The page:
After watching his defense suffocate quarterback Marcus Vick en route to a 27-7 thrashing of third-ranked Virginia Tech last Saturday night, Miami coach Larry Coker asked rhetorically, "Who was the star? I coached them, and even I don't know." Observers have been wondering the same thing about the Hurricanes' D all season.
For a program that has produced such luminaries as Warren Sapp, Ray Lewis and Ed Reed, this year's defense is largely anonymous--yet it has been as dominant as any in the school's recent history. In crushing the Hokies' national-title aspirations, while keeping alive their own ( Miami, 7-1, rose to No. 4 in the latest BCS standings), the Hurricanes held Virginia Tech to 167 total yards. It marked the fifth straight game in which Miami had held an opponent to less than 200 yards. On the season the Hurricanes lead the nation in total defense (214.8 yards per game) and are second in points allowed (10.4). Says offensive line coach Art Kehoe, a former Miami player who in 27 years with the program has seen his fair share of talent, "Our defense is scary." In fact, if they continue at the current pace, the Hurricanes would set a school record for fewest yards allowed per game.
Facing relentless pressure from linemen Javon Nanton, Thomas Carroll and Orien Harris, Vick, who entered the game having completed 69% of his passes, finished eight of 22 for 90 yards, lost four fumbles (three on sacks) and threw two interceptions. Linebacker Rocky McIntosh (10 tackles, two sacks) and safety Brandon Meriweather (nine tackles, one for a loss) often wound up in Tech's backfield on blitzes. The mobile Vick never got untracked, finishing with seven yards on 17 carries while being sacked four times. "He's fast, but our guys are fast too," Hurricanes defensive end Baraka Atkins said afterward. "Our defense is composed of 11 guys who play as a team."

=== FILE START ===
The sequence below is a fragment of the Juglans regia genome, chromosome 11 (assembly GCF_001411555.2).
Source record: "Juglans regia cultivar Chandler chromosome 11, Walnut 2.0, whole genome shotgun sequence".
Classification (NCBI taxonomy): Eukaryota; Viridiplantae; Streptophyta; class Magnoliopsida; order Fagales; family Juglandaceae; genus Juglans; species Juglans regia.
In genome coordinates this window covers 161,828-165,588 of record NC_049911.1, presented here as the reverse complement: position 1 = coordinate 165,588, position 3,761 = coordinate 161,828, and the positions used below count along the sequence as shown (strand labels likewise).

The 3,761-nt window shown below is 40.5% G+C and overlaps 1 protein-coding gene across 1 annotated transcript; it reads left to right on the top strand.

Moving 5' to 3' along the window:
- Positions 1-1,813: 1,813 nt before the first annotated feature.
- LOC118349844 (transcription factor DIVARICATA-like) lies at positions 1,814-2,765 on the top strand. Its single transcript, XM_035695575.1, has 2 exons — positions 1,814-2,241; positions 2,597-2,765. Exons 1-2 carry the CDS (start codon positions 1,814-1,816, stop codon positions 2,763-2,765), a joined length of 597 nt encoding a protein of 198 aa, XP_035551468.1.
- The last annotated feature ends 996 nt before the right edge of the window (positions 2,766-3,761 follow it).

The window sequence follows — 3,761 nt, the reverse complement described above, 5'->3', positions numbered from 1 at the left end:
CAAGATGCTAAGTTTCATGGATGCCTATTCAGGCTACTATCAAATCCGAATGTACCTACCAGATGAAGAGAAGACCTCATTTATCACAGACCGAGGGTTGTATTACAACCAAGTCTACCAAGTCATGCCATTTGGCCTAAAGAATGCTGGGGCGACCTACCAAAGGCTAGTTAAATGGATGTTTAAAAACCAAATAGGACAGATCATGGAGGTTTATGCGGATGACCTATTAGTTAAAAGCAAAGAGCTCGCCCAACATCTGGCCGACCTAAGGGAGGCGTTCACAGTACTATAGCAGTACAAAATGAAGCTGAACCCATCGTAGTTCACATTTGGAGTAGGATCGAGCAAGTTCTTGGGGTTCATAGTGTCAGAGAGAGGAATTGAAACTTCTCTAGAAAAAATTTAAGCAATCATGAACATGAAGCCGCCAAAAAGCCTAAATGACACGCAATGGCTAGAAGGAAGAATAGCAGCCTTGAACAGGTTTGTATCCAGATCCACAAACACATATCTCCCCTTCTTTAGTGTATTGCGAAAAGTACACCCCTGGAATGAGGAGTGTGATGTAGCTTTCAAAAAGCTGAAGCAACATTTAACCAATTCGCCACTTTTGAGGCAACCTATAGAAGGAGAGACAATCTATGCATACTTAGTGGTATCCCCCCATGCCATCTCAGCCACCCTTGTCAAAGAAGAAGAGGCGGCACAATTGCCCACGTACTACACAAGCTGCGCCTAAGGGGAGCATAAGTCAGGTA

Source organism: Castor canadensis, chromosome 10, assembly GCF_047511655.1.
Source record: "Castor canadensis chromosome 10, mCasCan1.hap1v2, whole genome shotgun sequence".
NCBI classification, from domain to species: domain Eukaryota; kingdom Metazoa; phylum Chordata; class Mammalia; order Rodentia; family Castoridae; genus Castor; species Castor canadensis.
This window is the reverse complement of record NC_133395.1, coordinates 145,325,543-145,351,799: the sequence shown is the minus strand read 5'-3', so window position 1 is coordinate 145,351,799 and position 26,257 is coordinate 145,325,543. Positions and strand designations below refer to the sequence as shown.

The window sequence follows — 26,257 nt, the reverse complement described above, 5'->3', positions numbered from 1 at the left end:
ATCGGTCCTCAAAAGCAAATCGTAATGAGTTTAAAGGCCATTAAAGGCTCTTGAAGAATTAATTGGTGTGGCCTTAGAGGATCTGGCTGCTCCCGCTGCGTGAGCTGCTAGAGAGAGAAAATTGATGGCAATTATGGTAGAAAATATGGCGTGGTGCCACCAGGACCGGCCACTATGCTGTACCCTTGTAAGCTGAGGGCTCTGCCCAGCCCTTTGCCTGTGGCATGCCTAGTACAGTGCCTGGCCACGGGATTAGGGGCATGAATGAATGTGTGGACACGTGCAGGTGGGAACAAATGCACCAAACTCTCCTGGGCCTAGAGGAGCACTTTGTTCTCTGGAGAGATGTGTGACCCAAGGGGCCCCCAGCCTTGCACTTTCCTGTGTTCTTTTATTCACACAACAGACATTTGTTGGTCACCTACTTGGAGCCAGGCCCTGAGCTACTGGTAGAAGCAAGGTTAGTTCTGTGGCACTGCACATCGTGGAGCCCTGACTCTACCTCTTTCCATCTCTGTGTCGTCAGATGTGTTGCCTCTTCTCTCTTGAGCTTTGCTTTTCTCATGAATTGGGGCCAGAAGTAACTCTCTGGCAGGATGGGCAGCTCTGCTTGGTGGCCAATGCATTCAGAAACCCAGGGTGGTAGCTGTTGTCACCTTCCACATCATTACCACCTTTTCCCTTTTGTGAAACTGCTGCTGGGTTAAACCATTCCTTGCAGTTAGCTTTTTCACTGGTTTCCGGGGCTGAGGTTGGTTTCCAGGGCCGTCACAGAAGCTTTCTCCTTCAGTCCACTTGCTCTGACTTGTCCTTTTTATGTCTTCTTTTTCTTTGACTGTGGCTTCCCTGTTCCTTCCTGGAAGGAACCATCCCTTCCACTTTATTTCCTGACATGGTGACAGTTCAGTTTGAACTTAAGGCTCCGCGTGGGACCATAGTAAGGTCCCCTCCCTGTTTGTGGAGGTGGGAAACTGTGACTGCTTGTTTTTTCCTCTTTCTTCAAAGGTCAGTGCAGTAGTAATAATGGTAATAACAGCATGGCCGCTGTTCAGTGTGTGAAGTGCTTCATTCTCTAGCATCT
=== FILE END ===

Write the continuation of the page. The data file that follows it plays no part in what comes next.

Atkins is one of nine returning starters from Miami's 2004 defense, a young, injury-plagued unit that allowed 466 yards per game during one four-game stretch in a disappointing 9-3 season. No wonder the defense entered this season with such little acclaim. "You don't see a lot of Butkus or Lombardi [candidates]," says defensive coordinator Randy Shannon. "All you see is a bunch of guys doing their job, and sometimes that's what makes the best team."
Adds Atkins, "There is no jealously among us, but we're all in a competition. Each one of us likes to make more plays than the other."
With a more experienced unit this year, Shannon has been able to change his schemes more frequently (against Virginia Tech, the Hurricanes used coverages and blitzes they had been practicing since the start of fall camp but hadn't shown in their first seven games), and he has kept his players fresh with frequent substitutions. Even McIntosh, Miami's best linebacker, never plays more than 40 snaps. "This season we've put an emphasis on everybody getting an opportunity to make plays," says Shannon, "but not doing something to be selfish."
The Hurricanes are maturing fast on the other side of the ball as well. A line that gave up nine sacks in an ugly 10-7 season-opening loss to Florida State allowed just one against a Virginia Tech defense that entered the game with 25. Even after losing leading rusher Tyrone Moss to a knee injury in the first quarter (he's expected to miss the rest of the season), Miami had scoring drives of 82 and 73 yards. Sophomore quarterback Kyle Wright, a first-year starter, showed great patience, and Moss's replacement, sophomore Charlie Jones, ran for 97 yards on 24 carries. "They've just been stellar," Wright says of his linemen. "I've barely been hit the past couple of weeks."
With the resounding win, the Hurricanes avenged consecutive losses to the Hokies--including a 31-7 defeat in Blacksburg two years ago that ended Miami's 39-game regular-season winning streak--and moved into first place in the ACC's Coastal Division. Victories over Wake Forest (4-6), Georgia Tech (6-2) and Virginia (5-3) would set up a rematch with Florida State in the ACC championship game on Dec. 3. "We've grown tremendously as a team [since the Florida State game]," says defensive lineman Kareem Brown. If Brown and his cohorts continue to grow, they may lose their anonymity.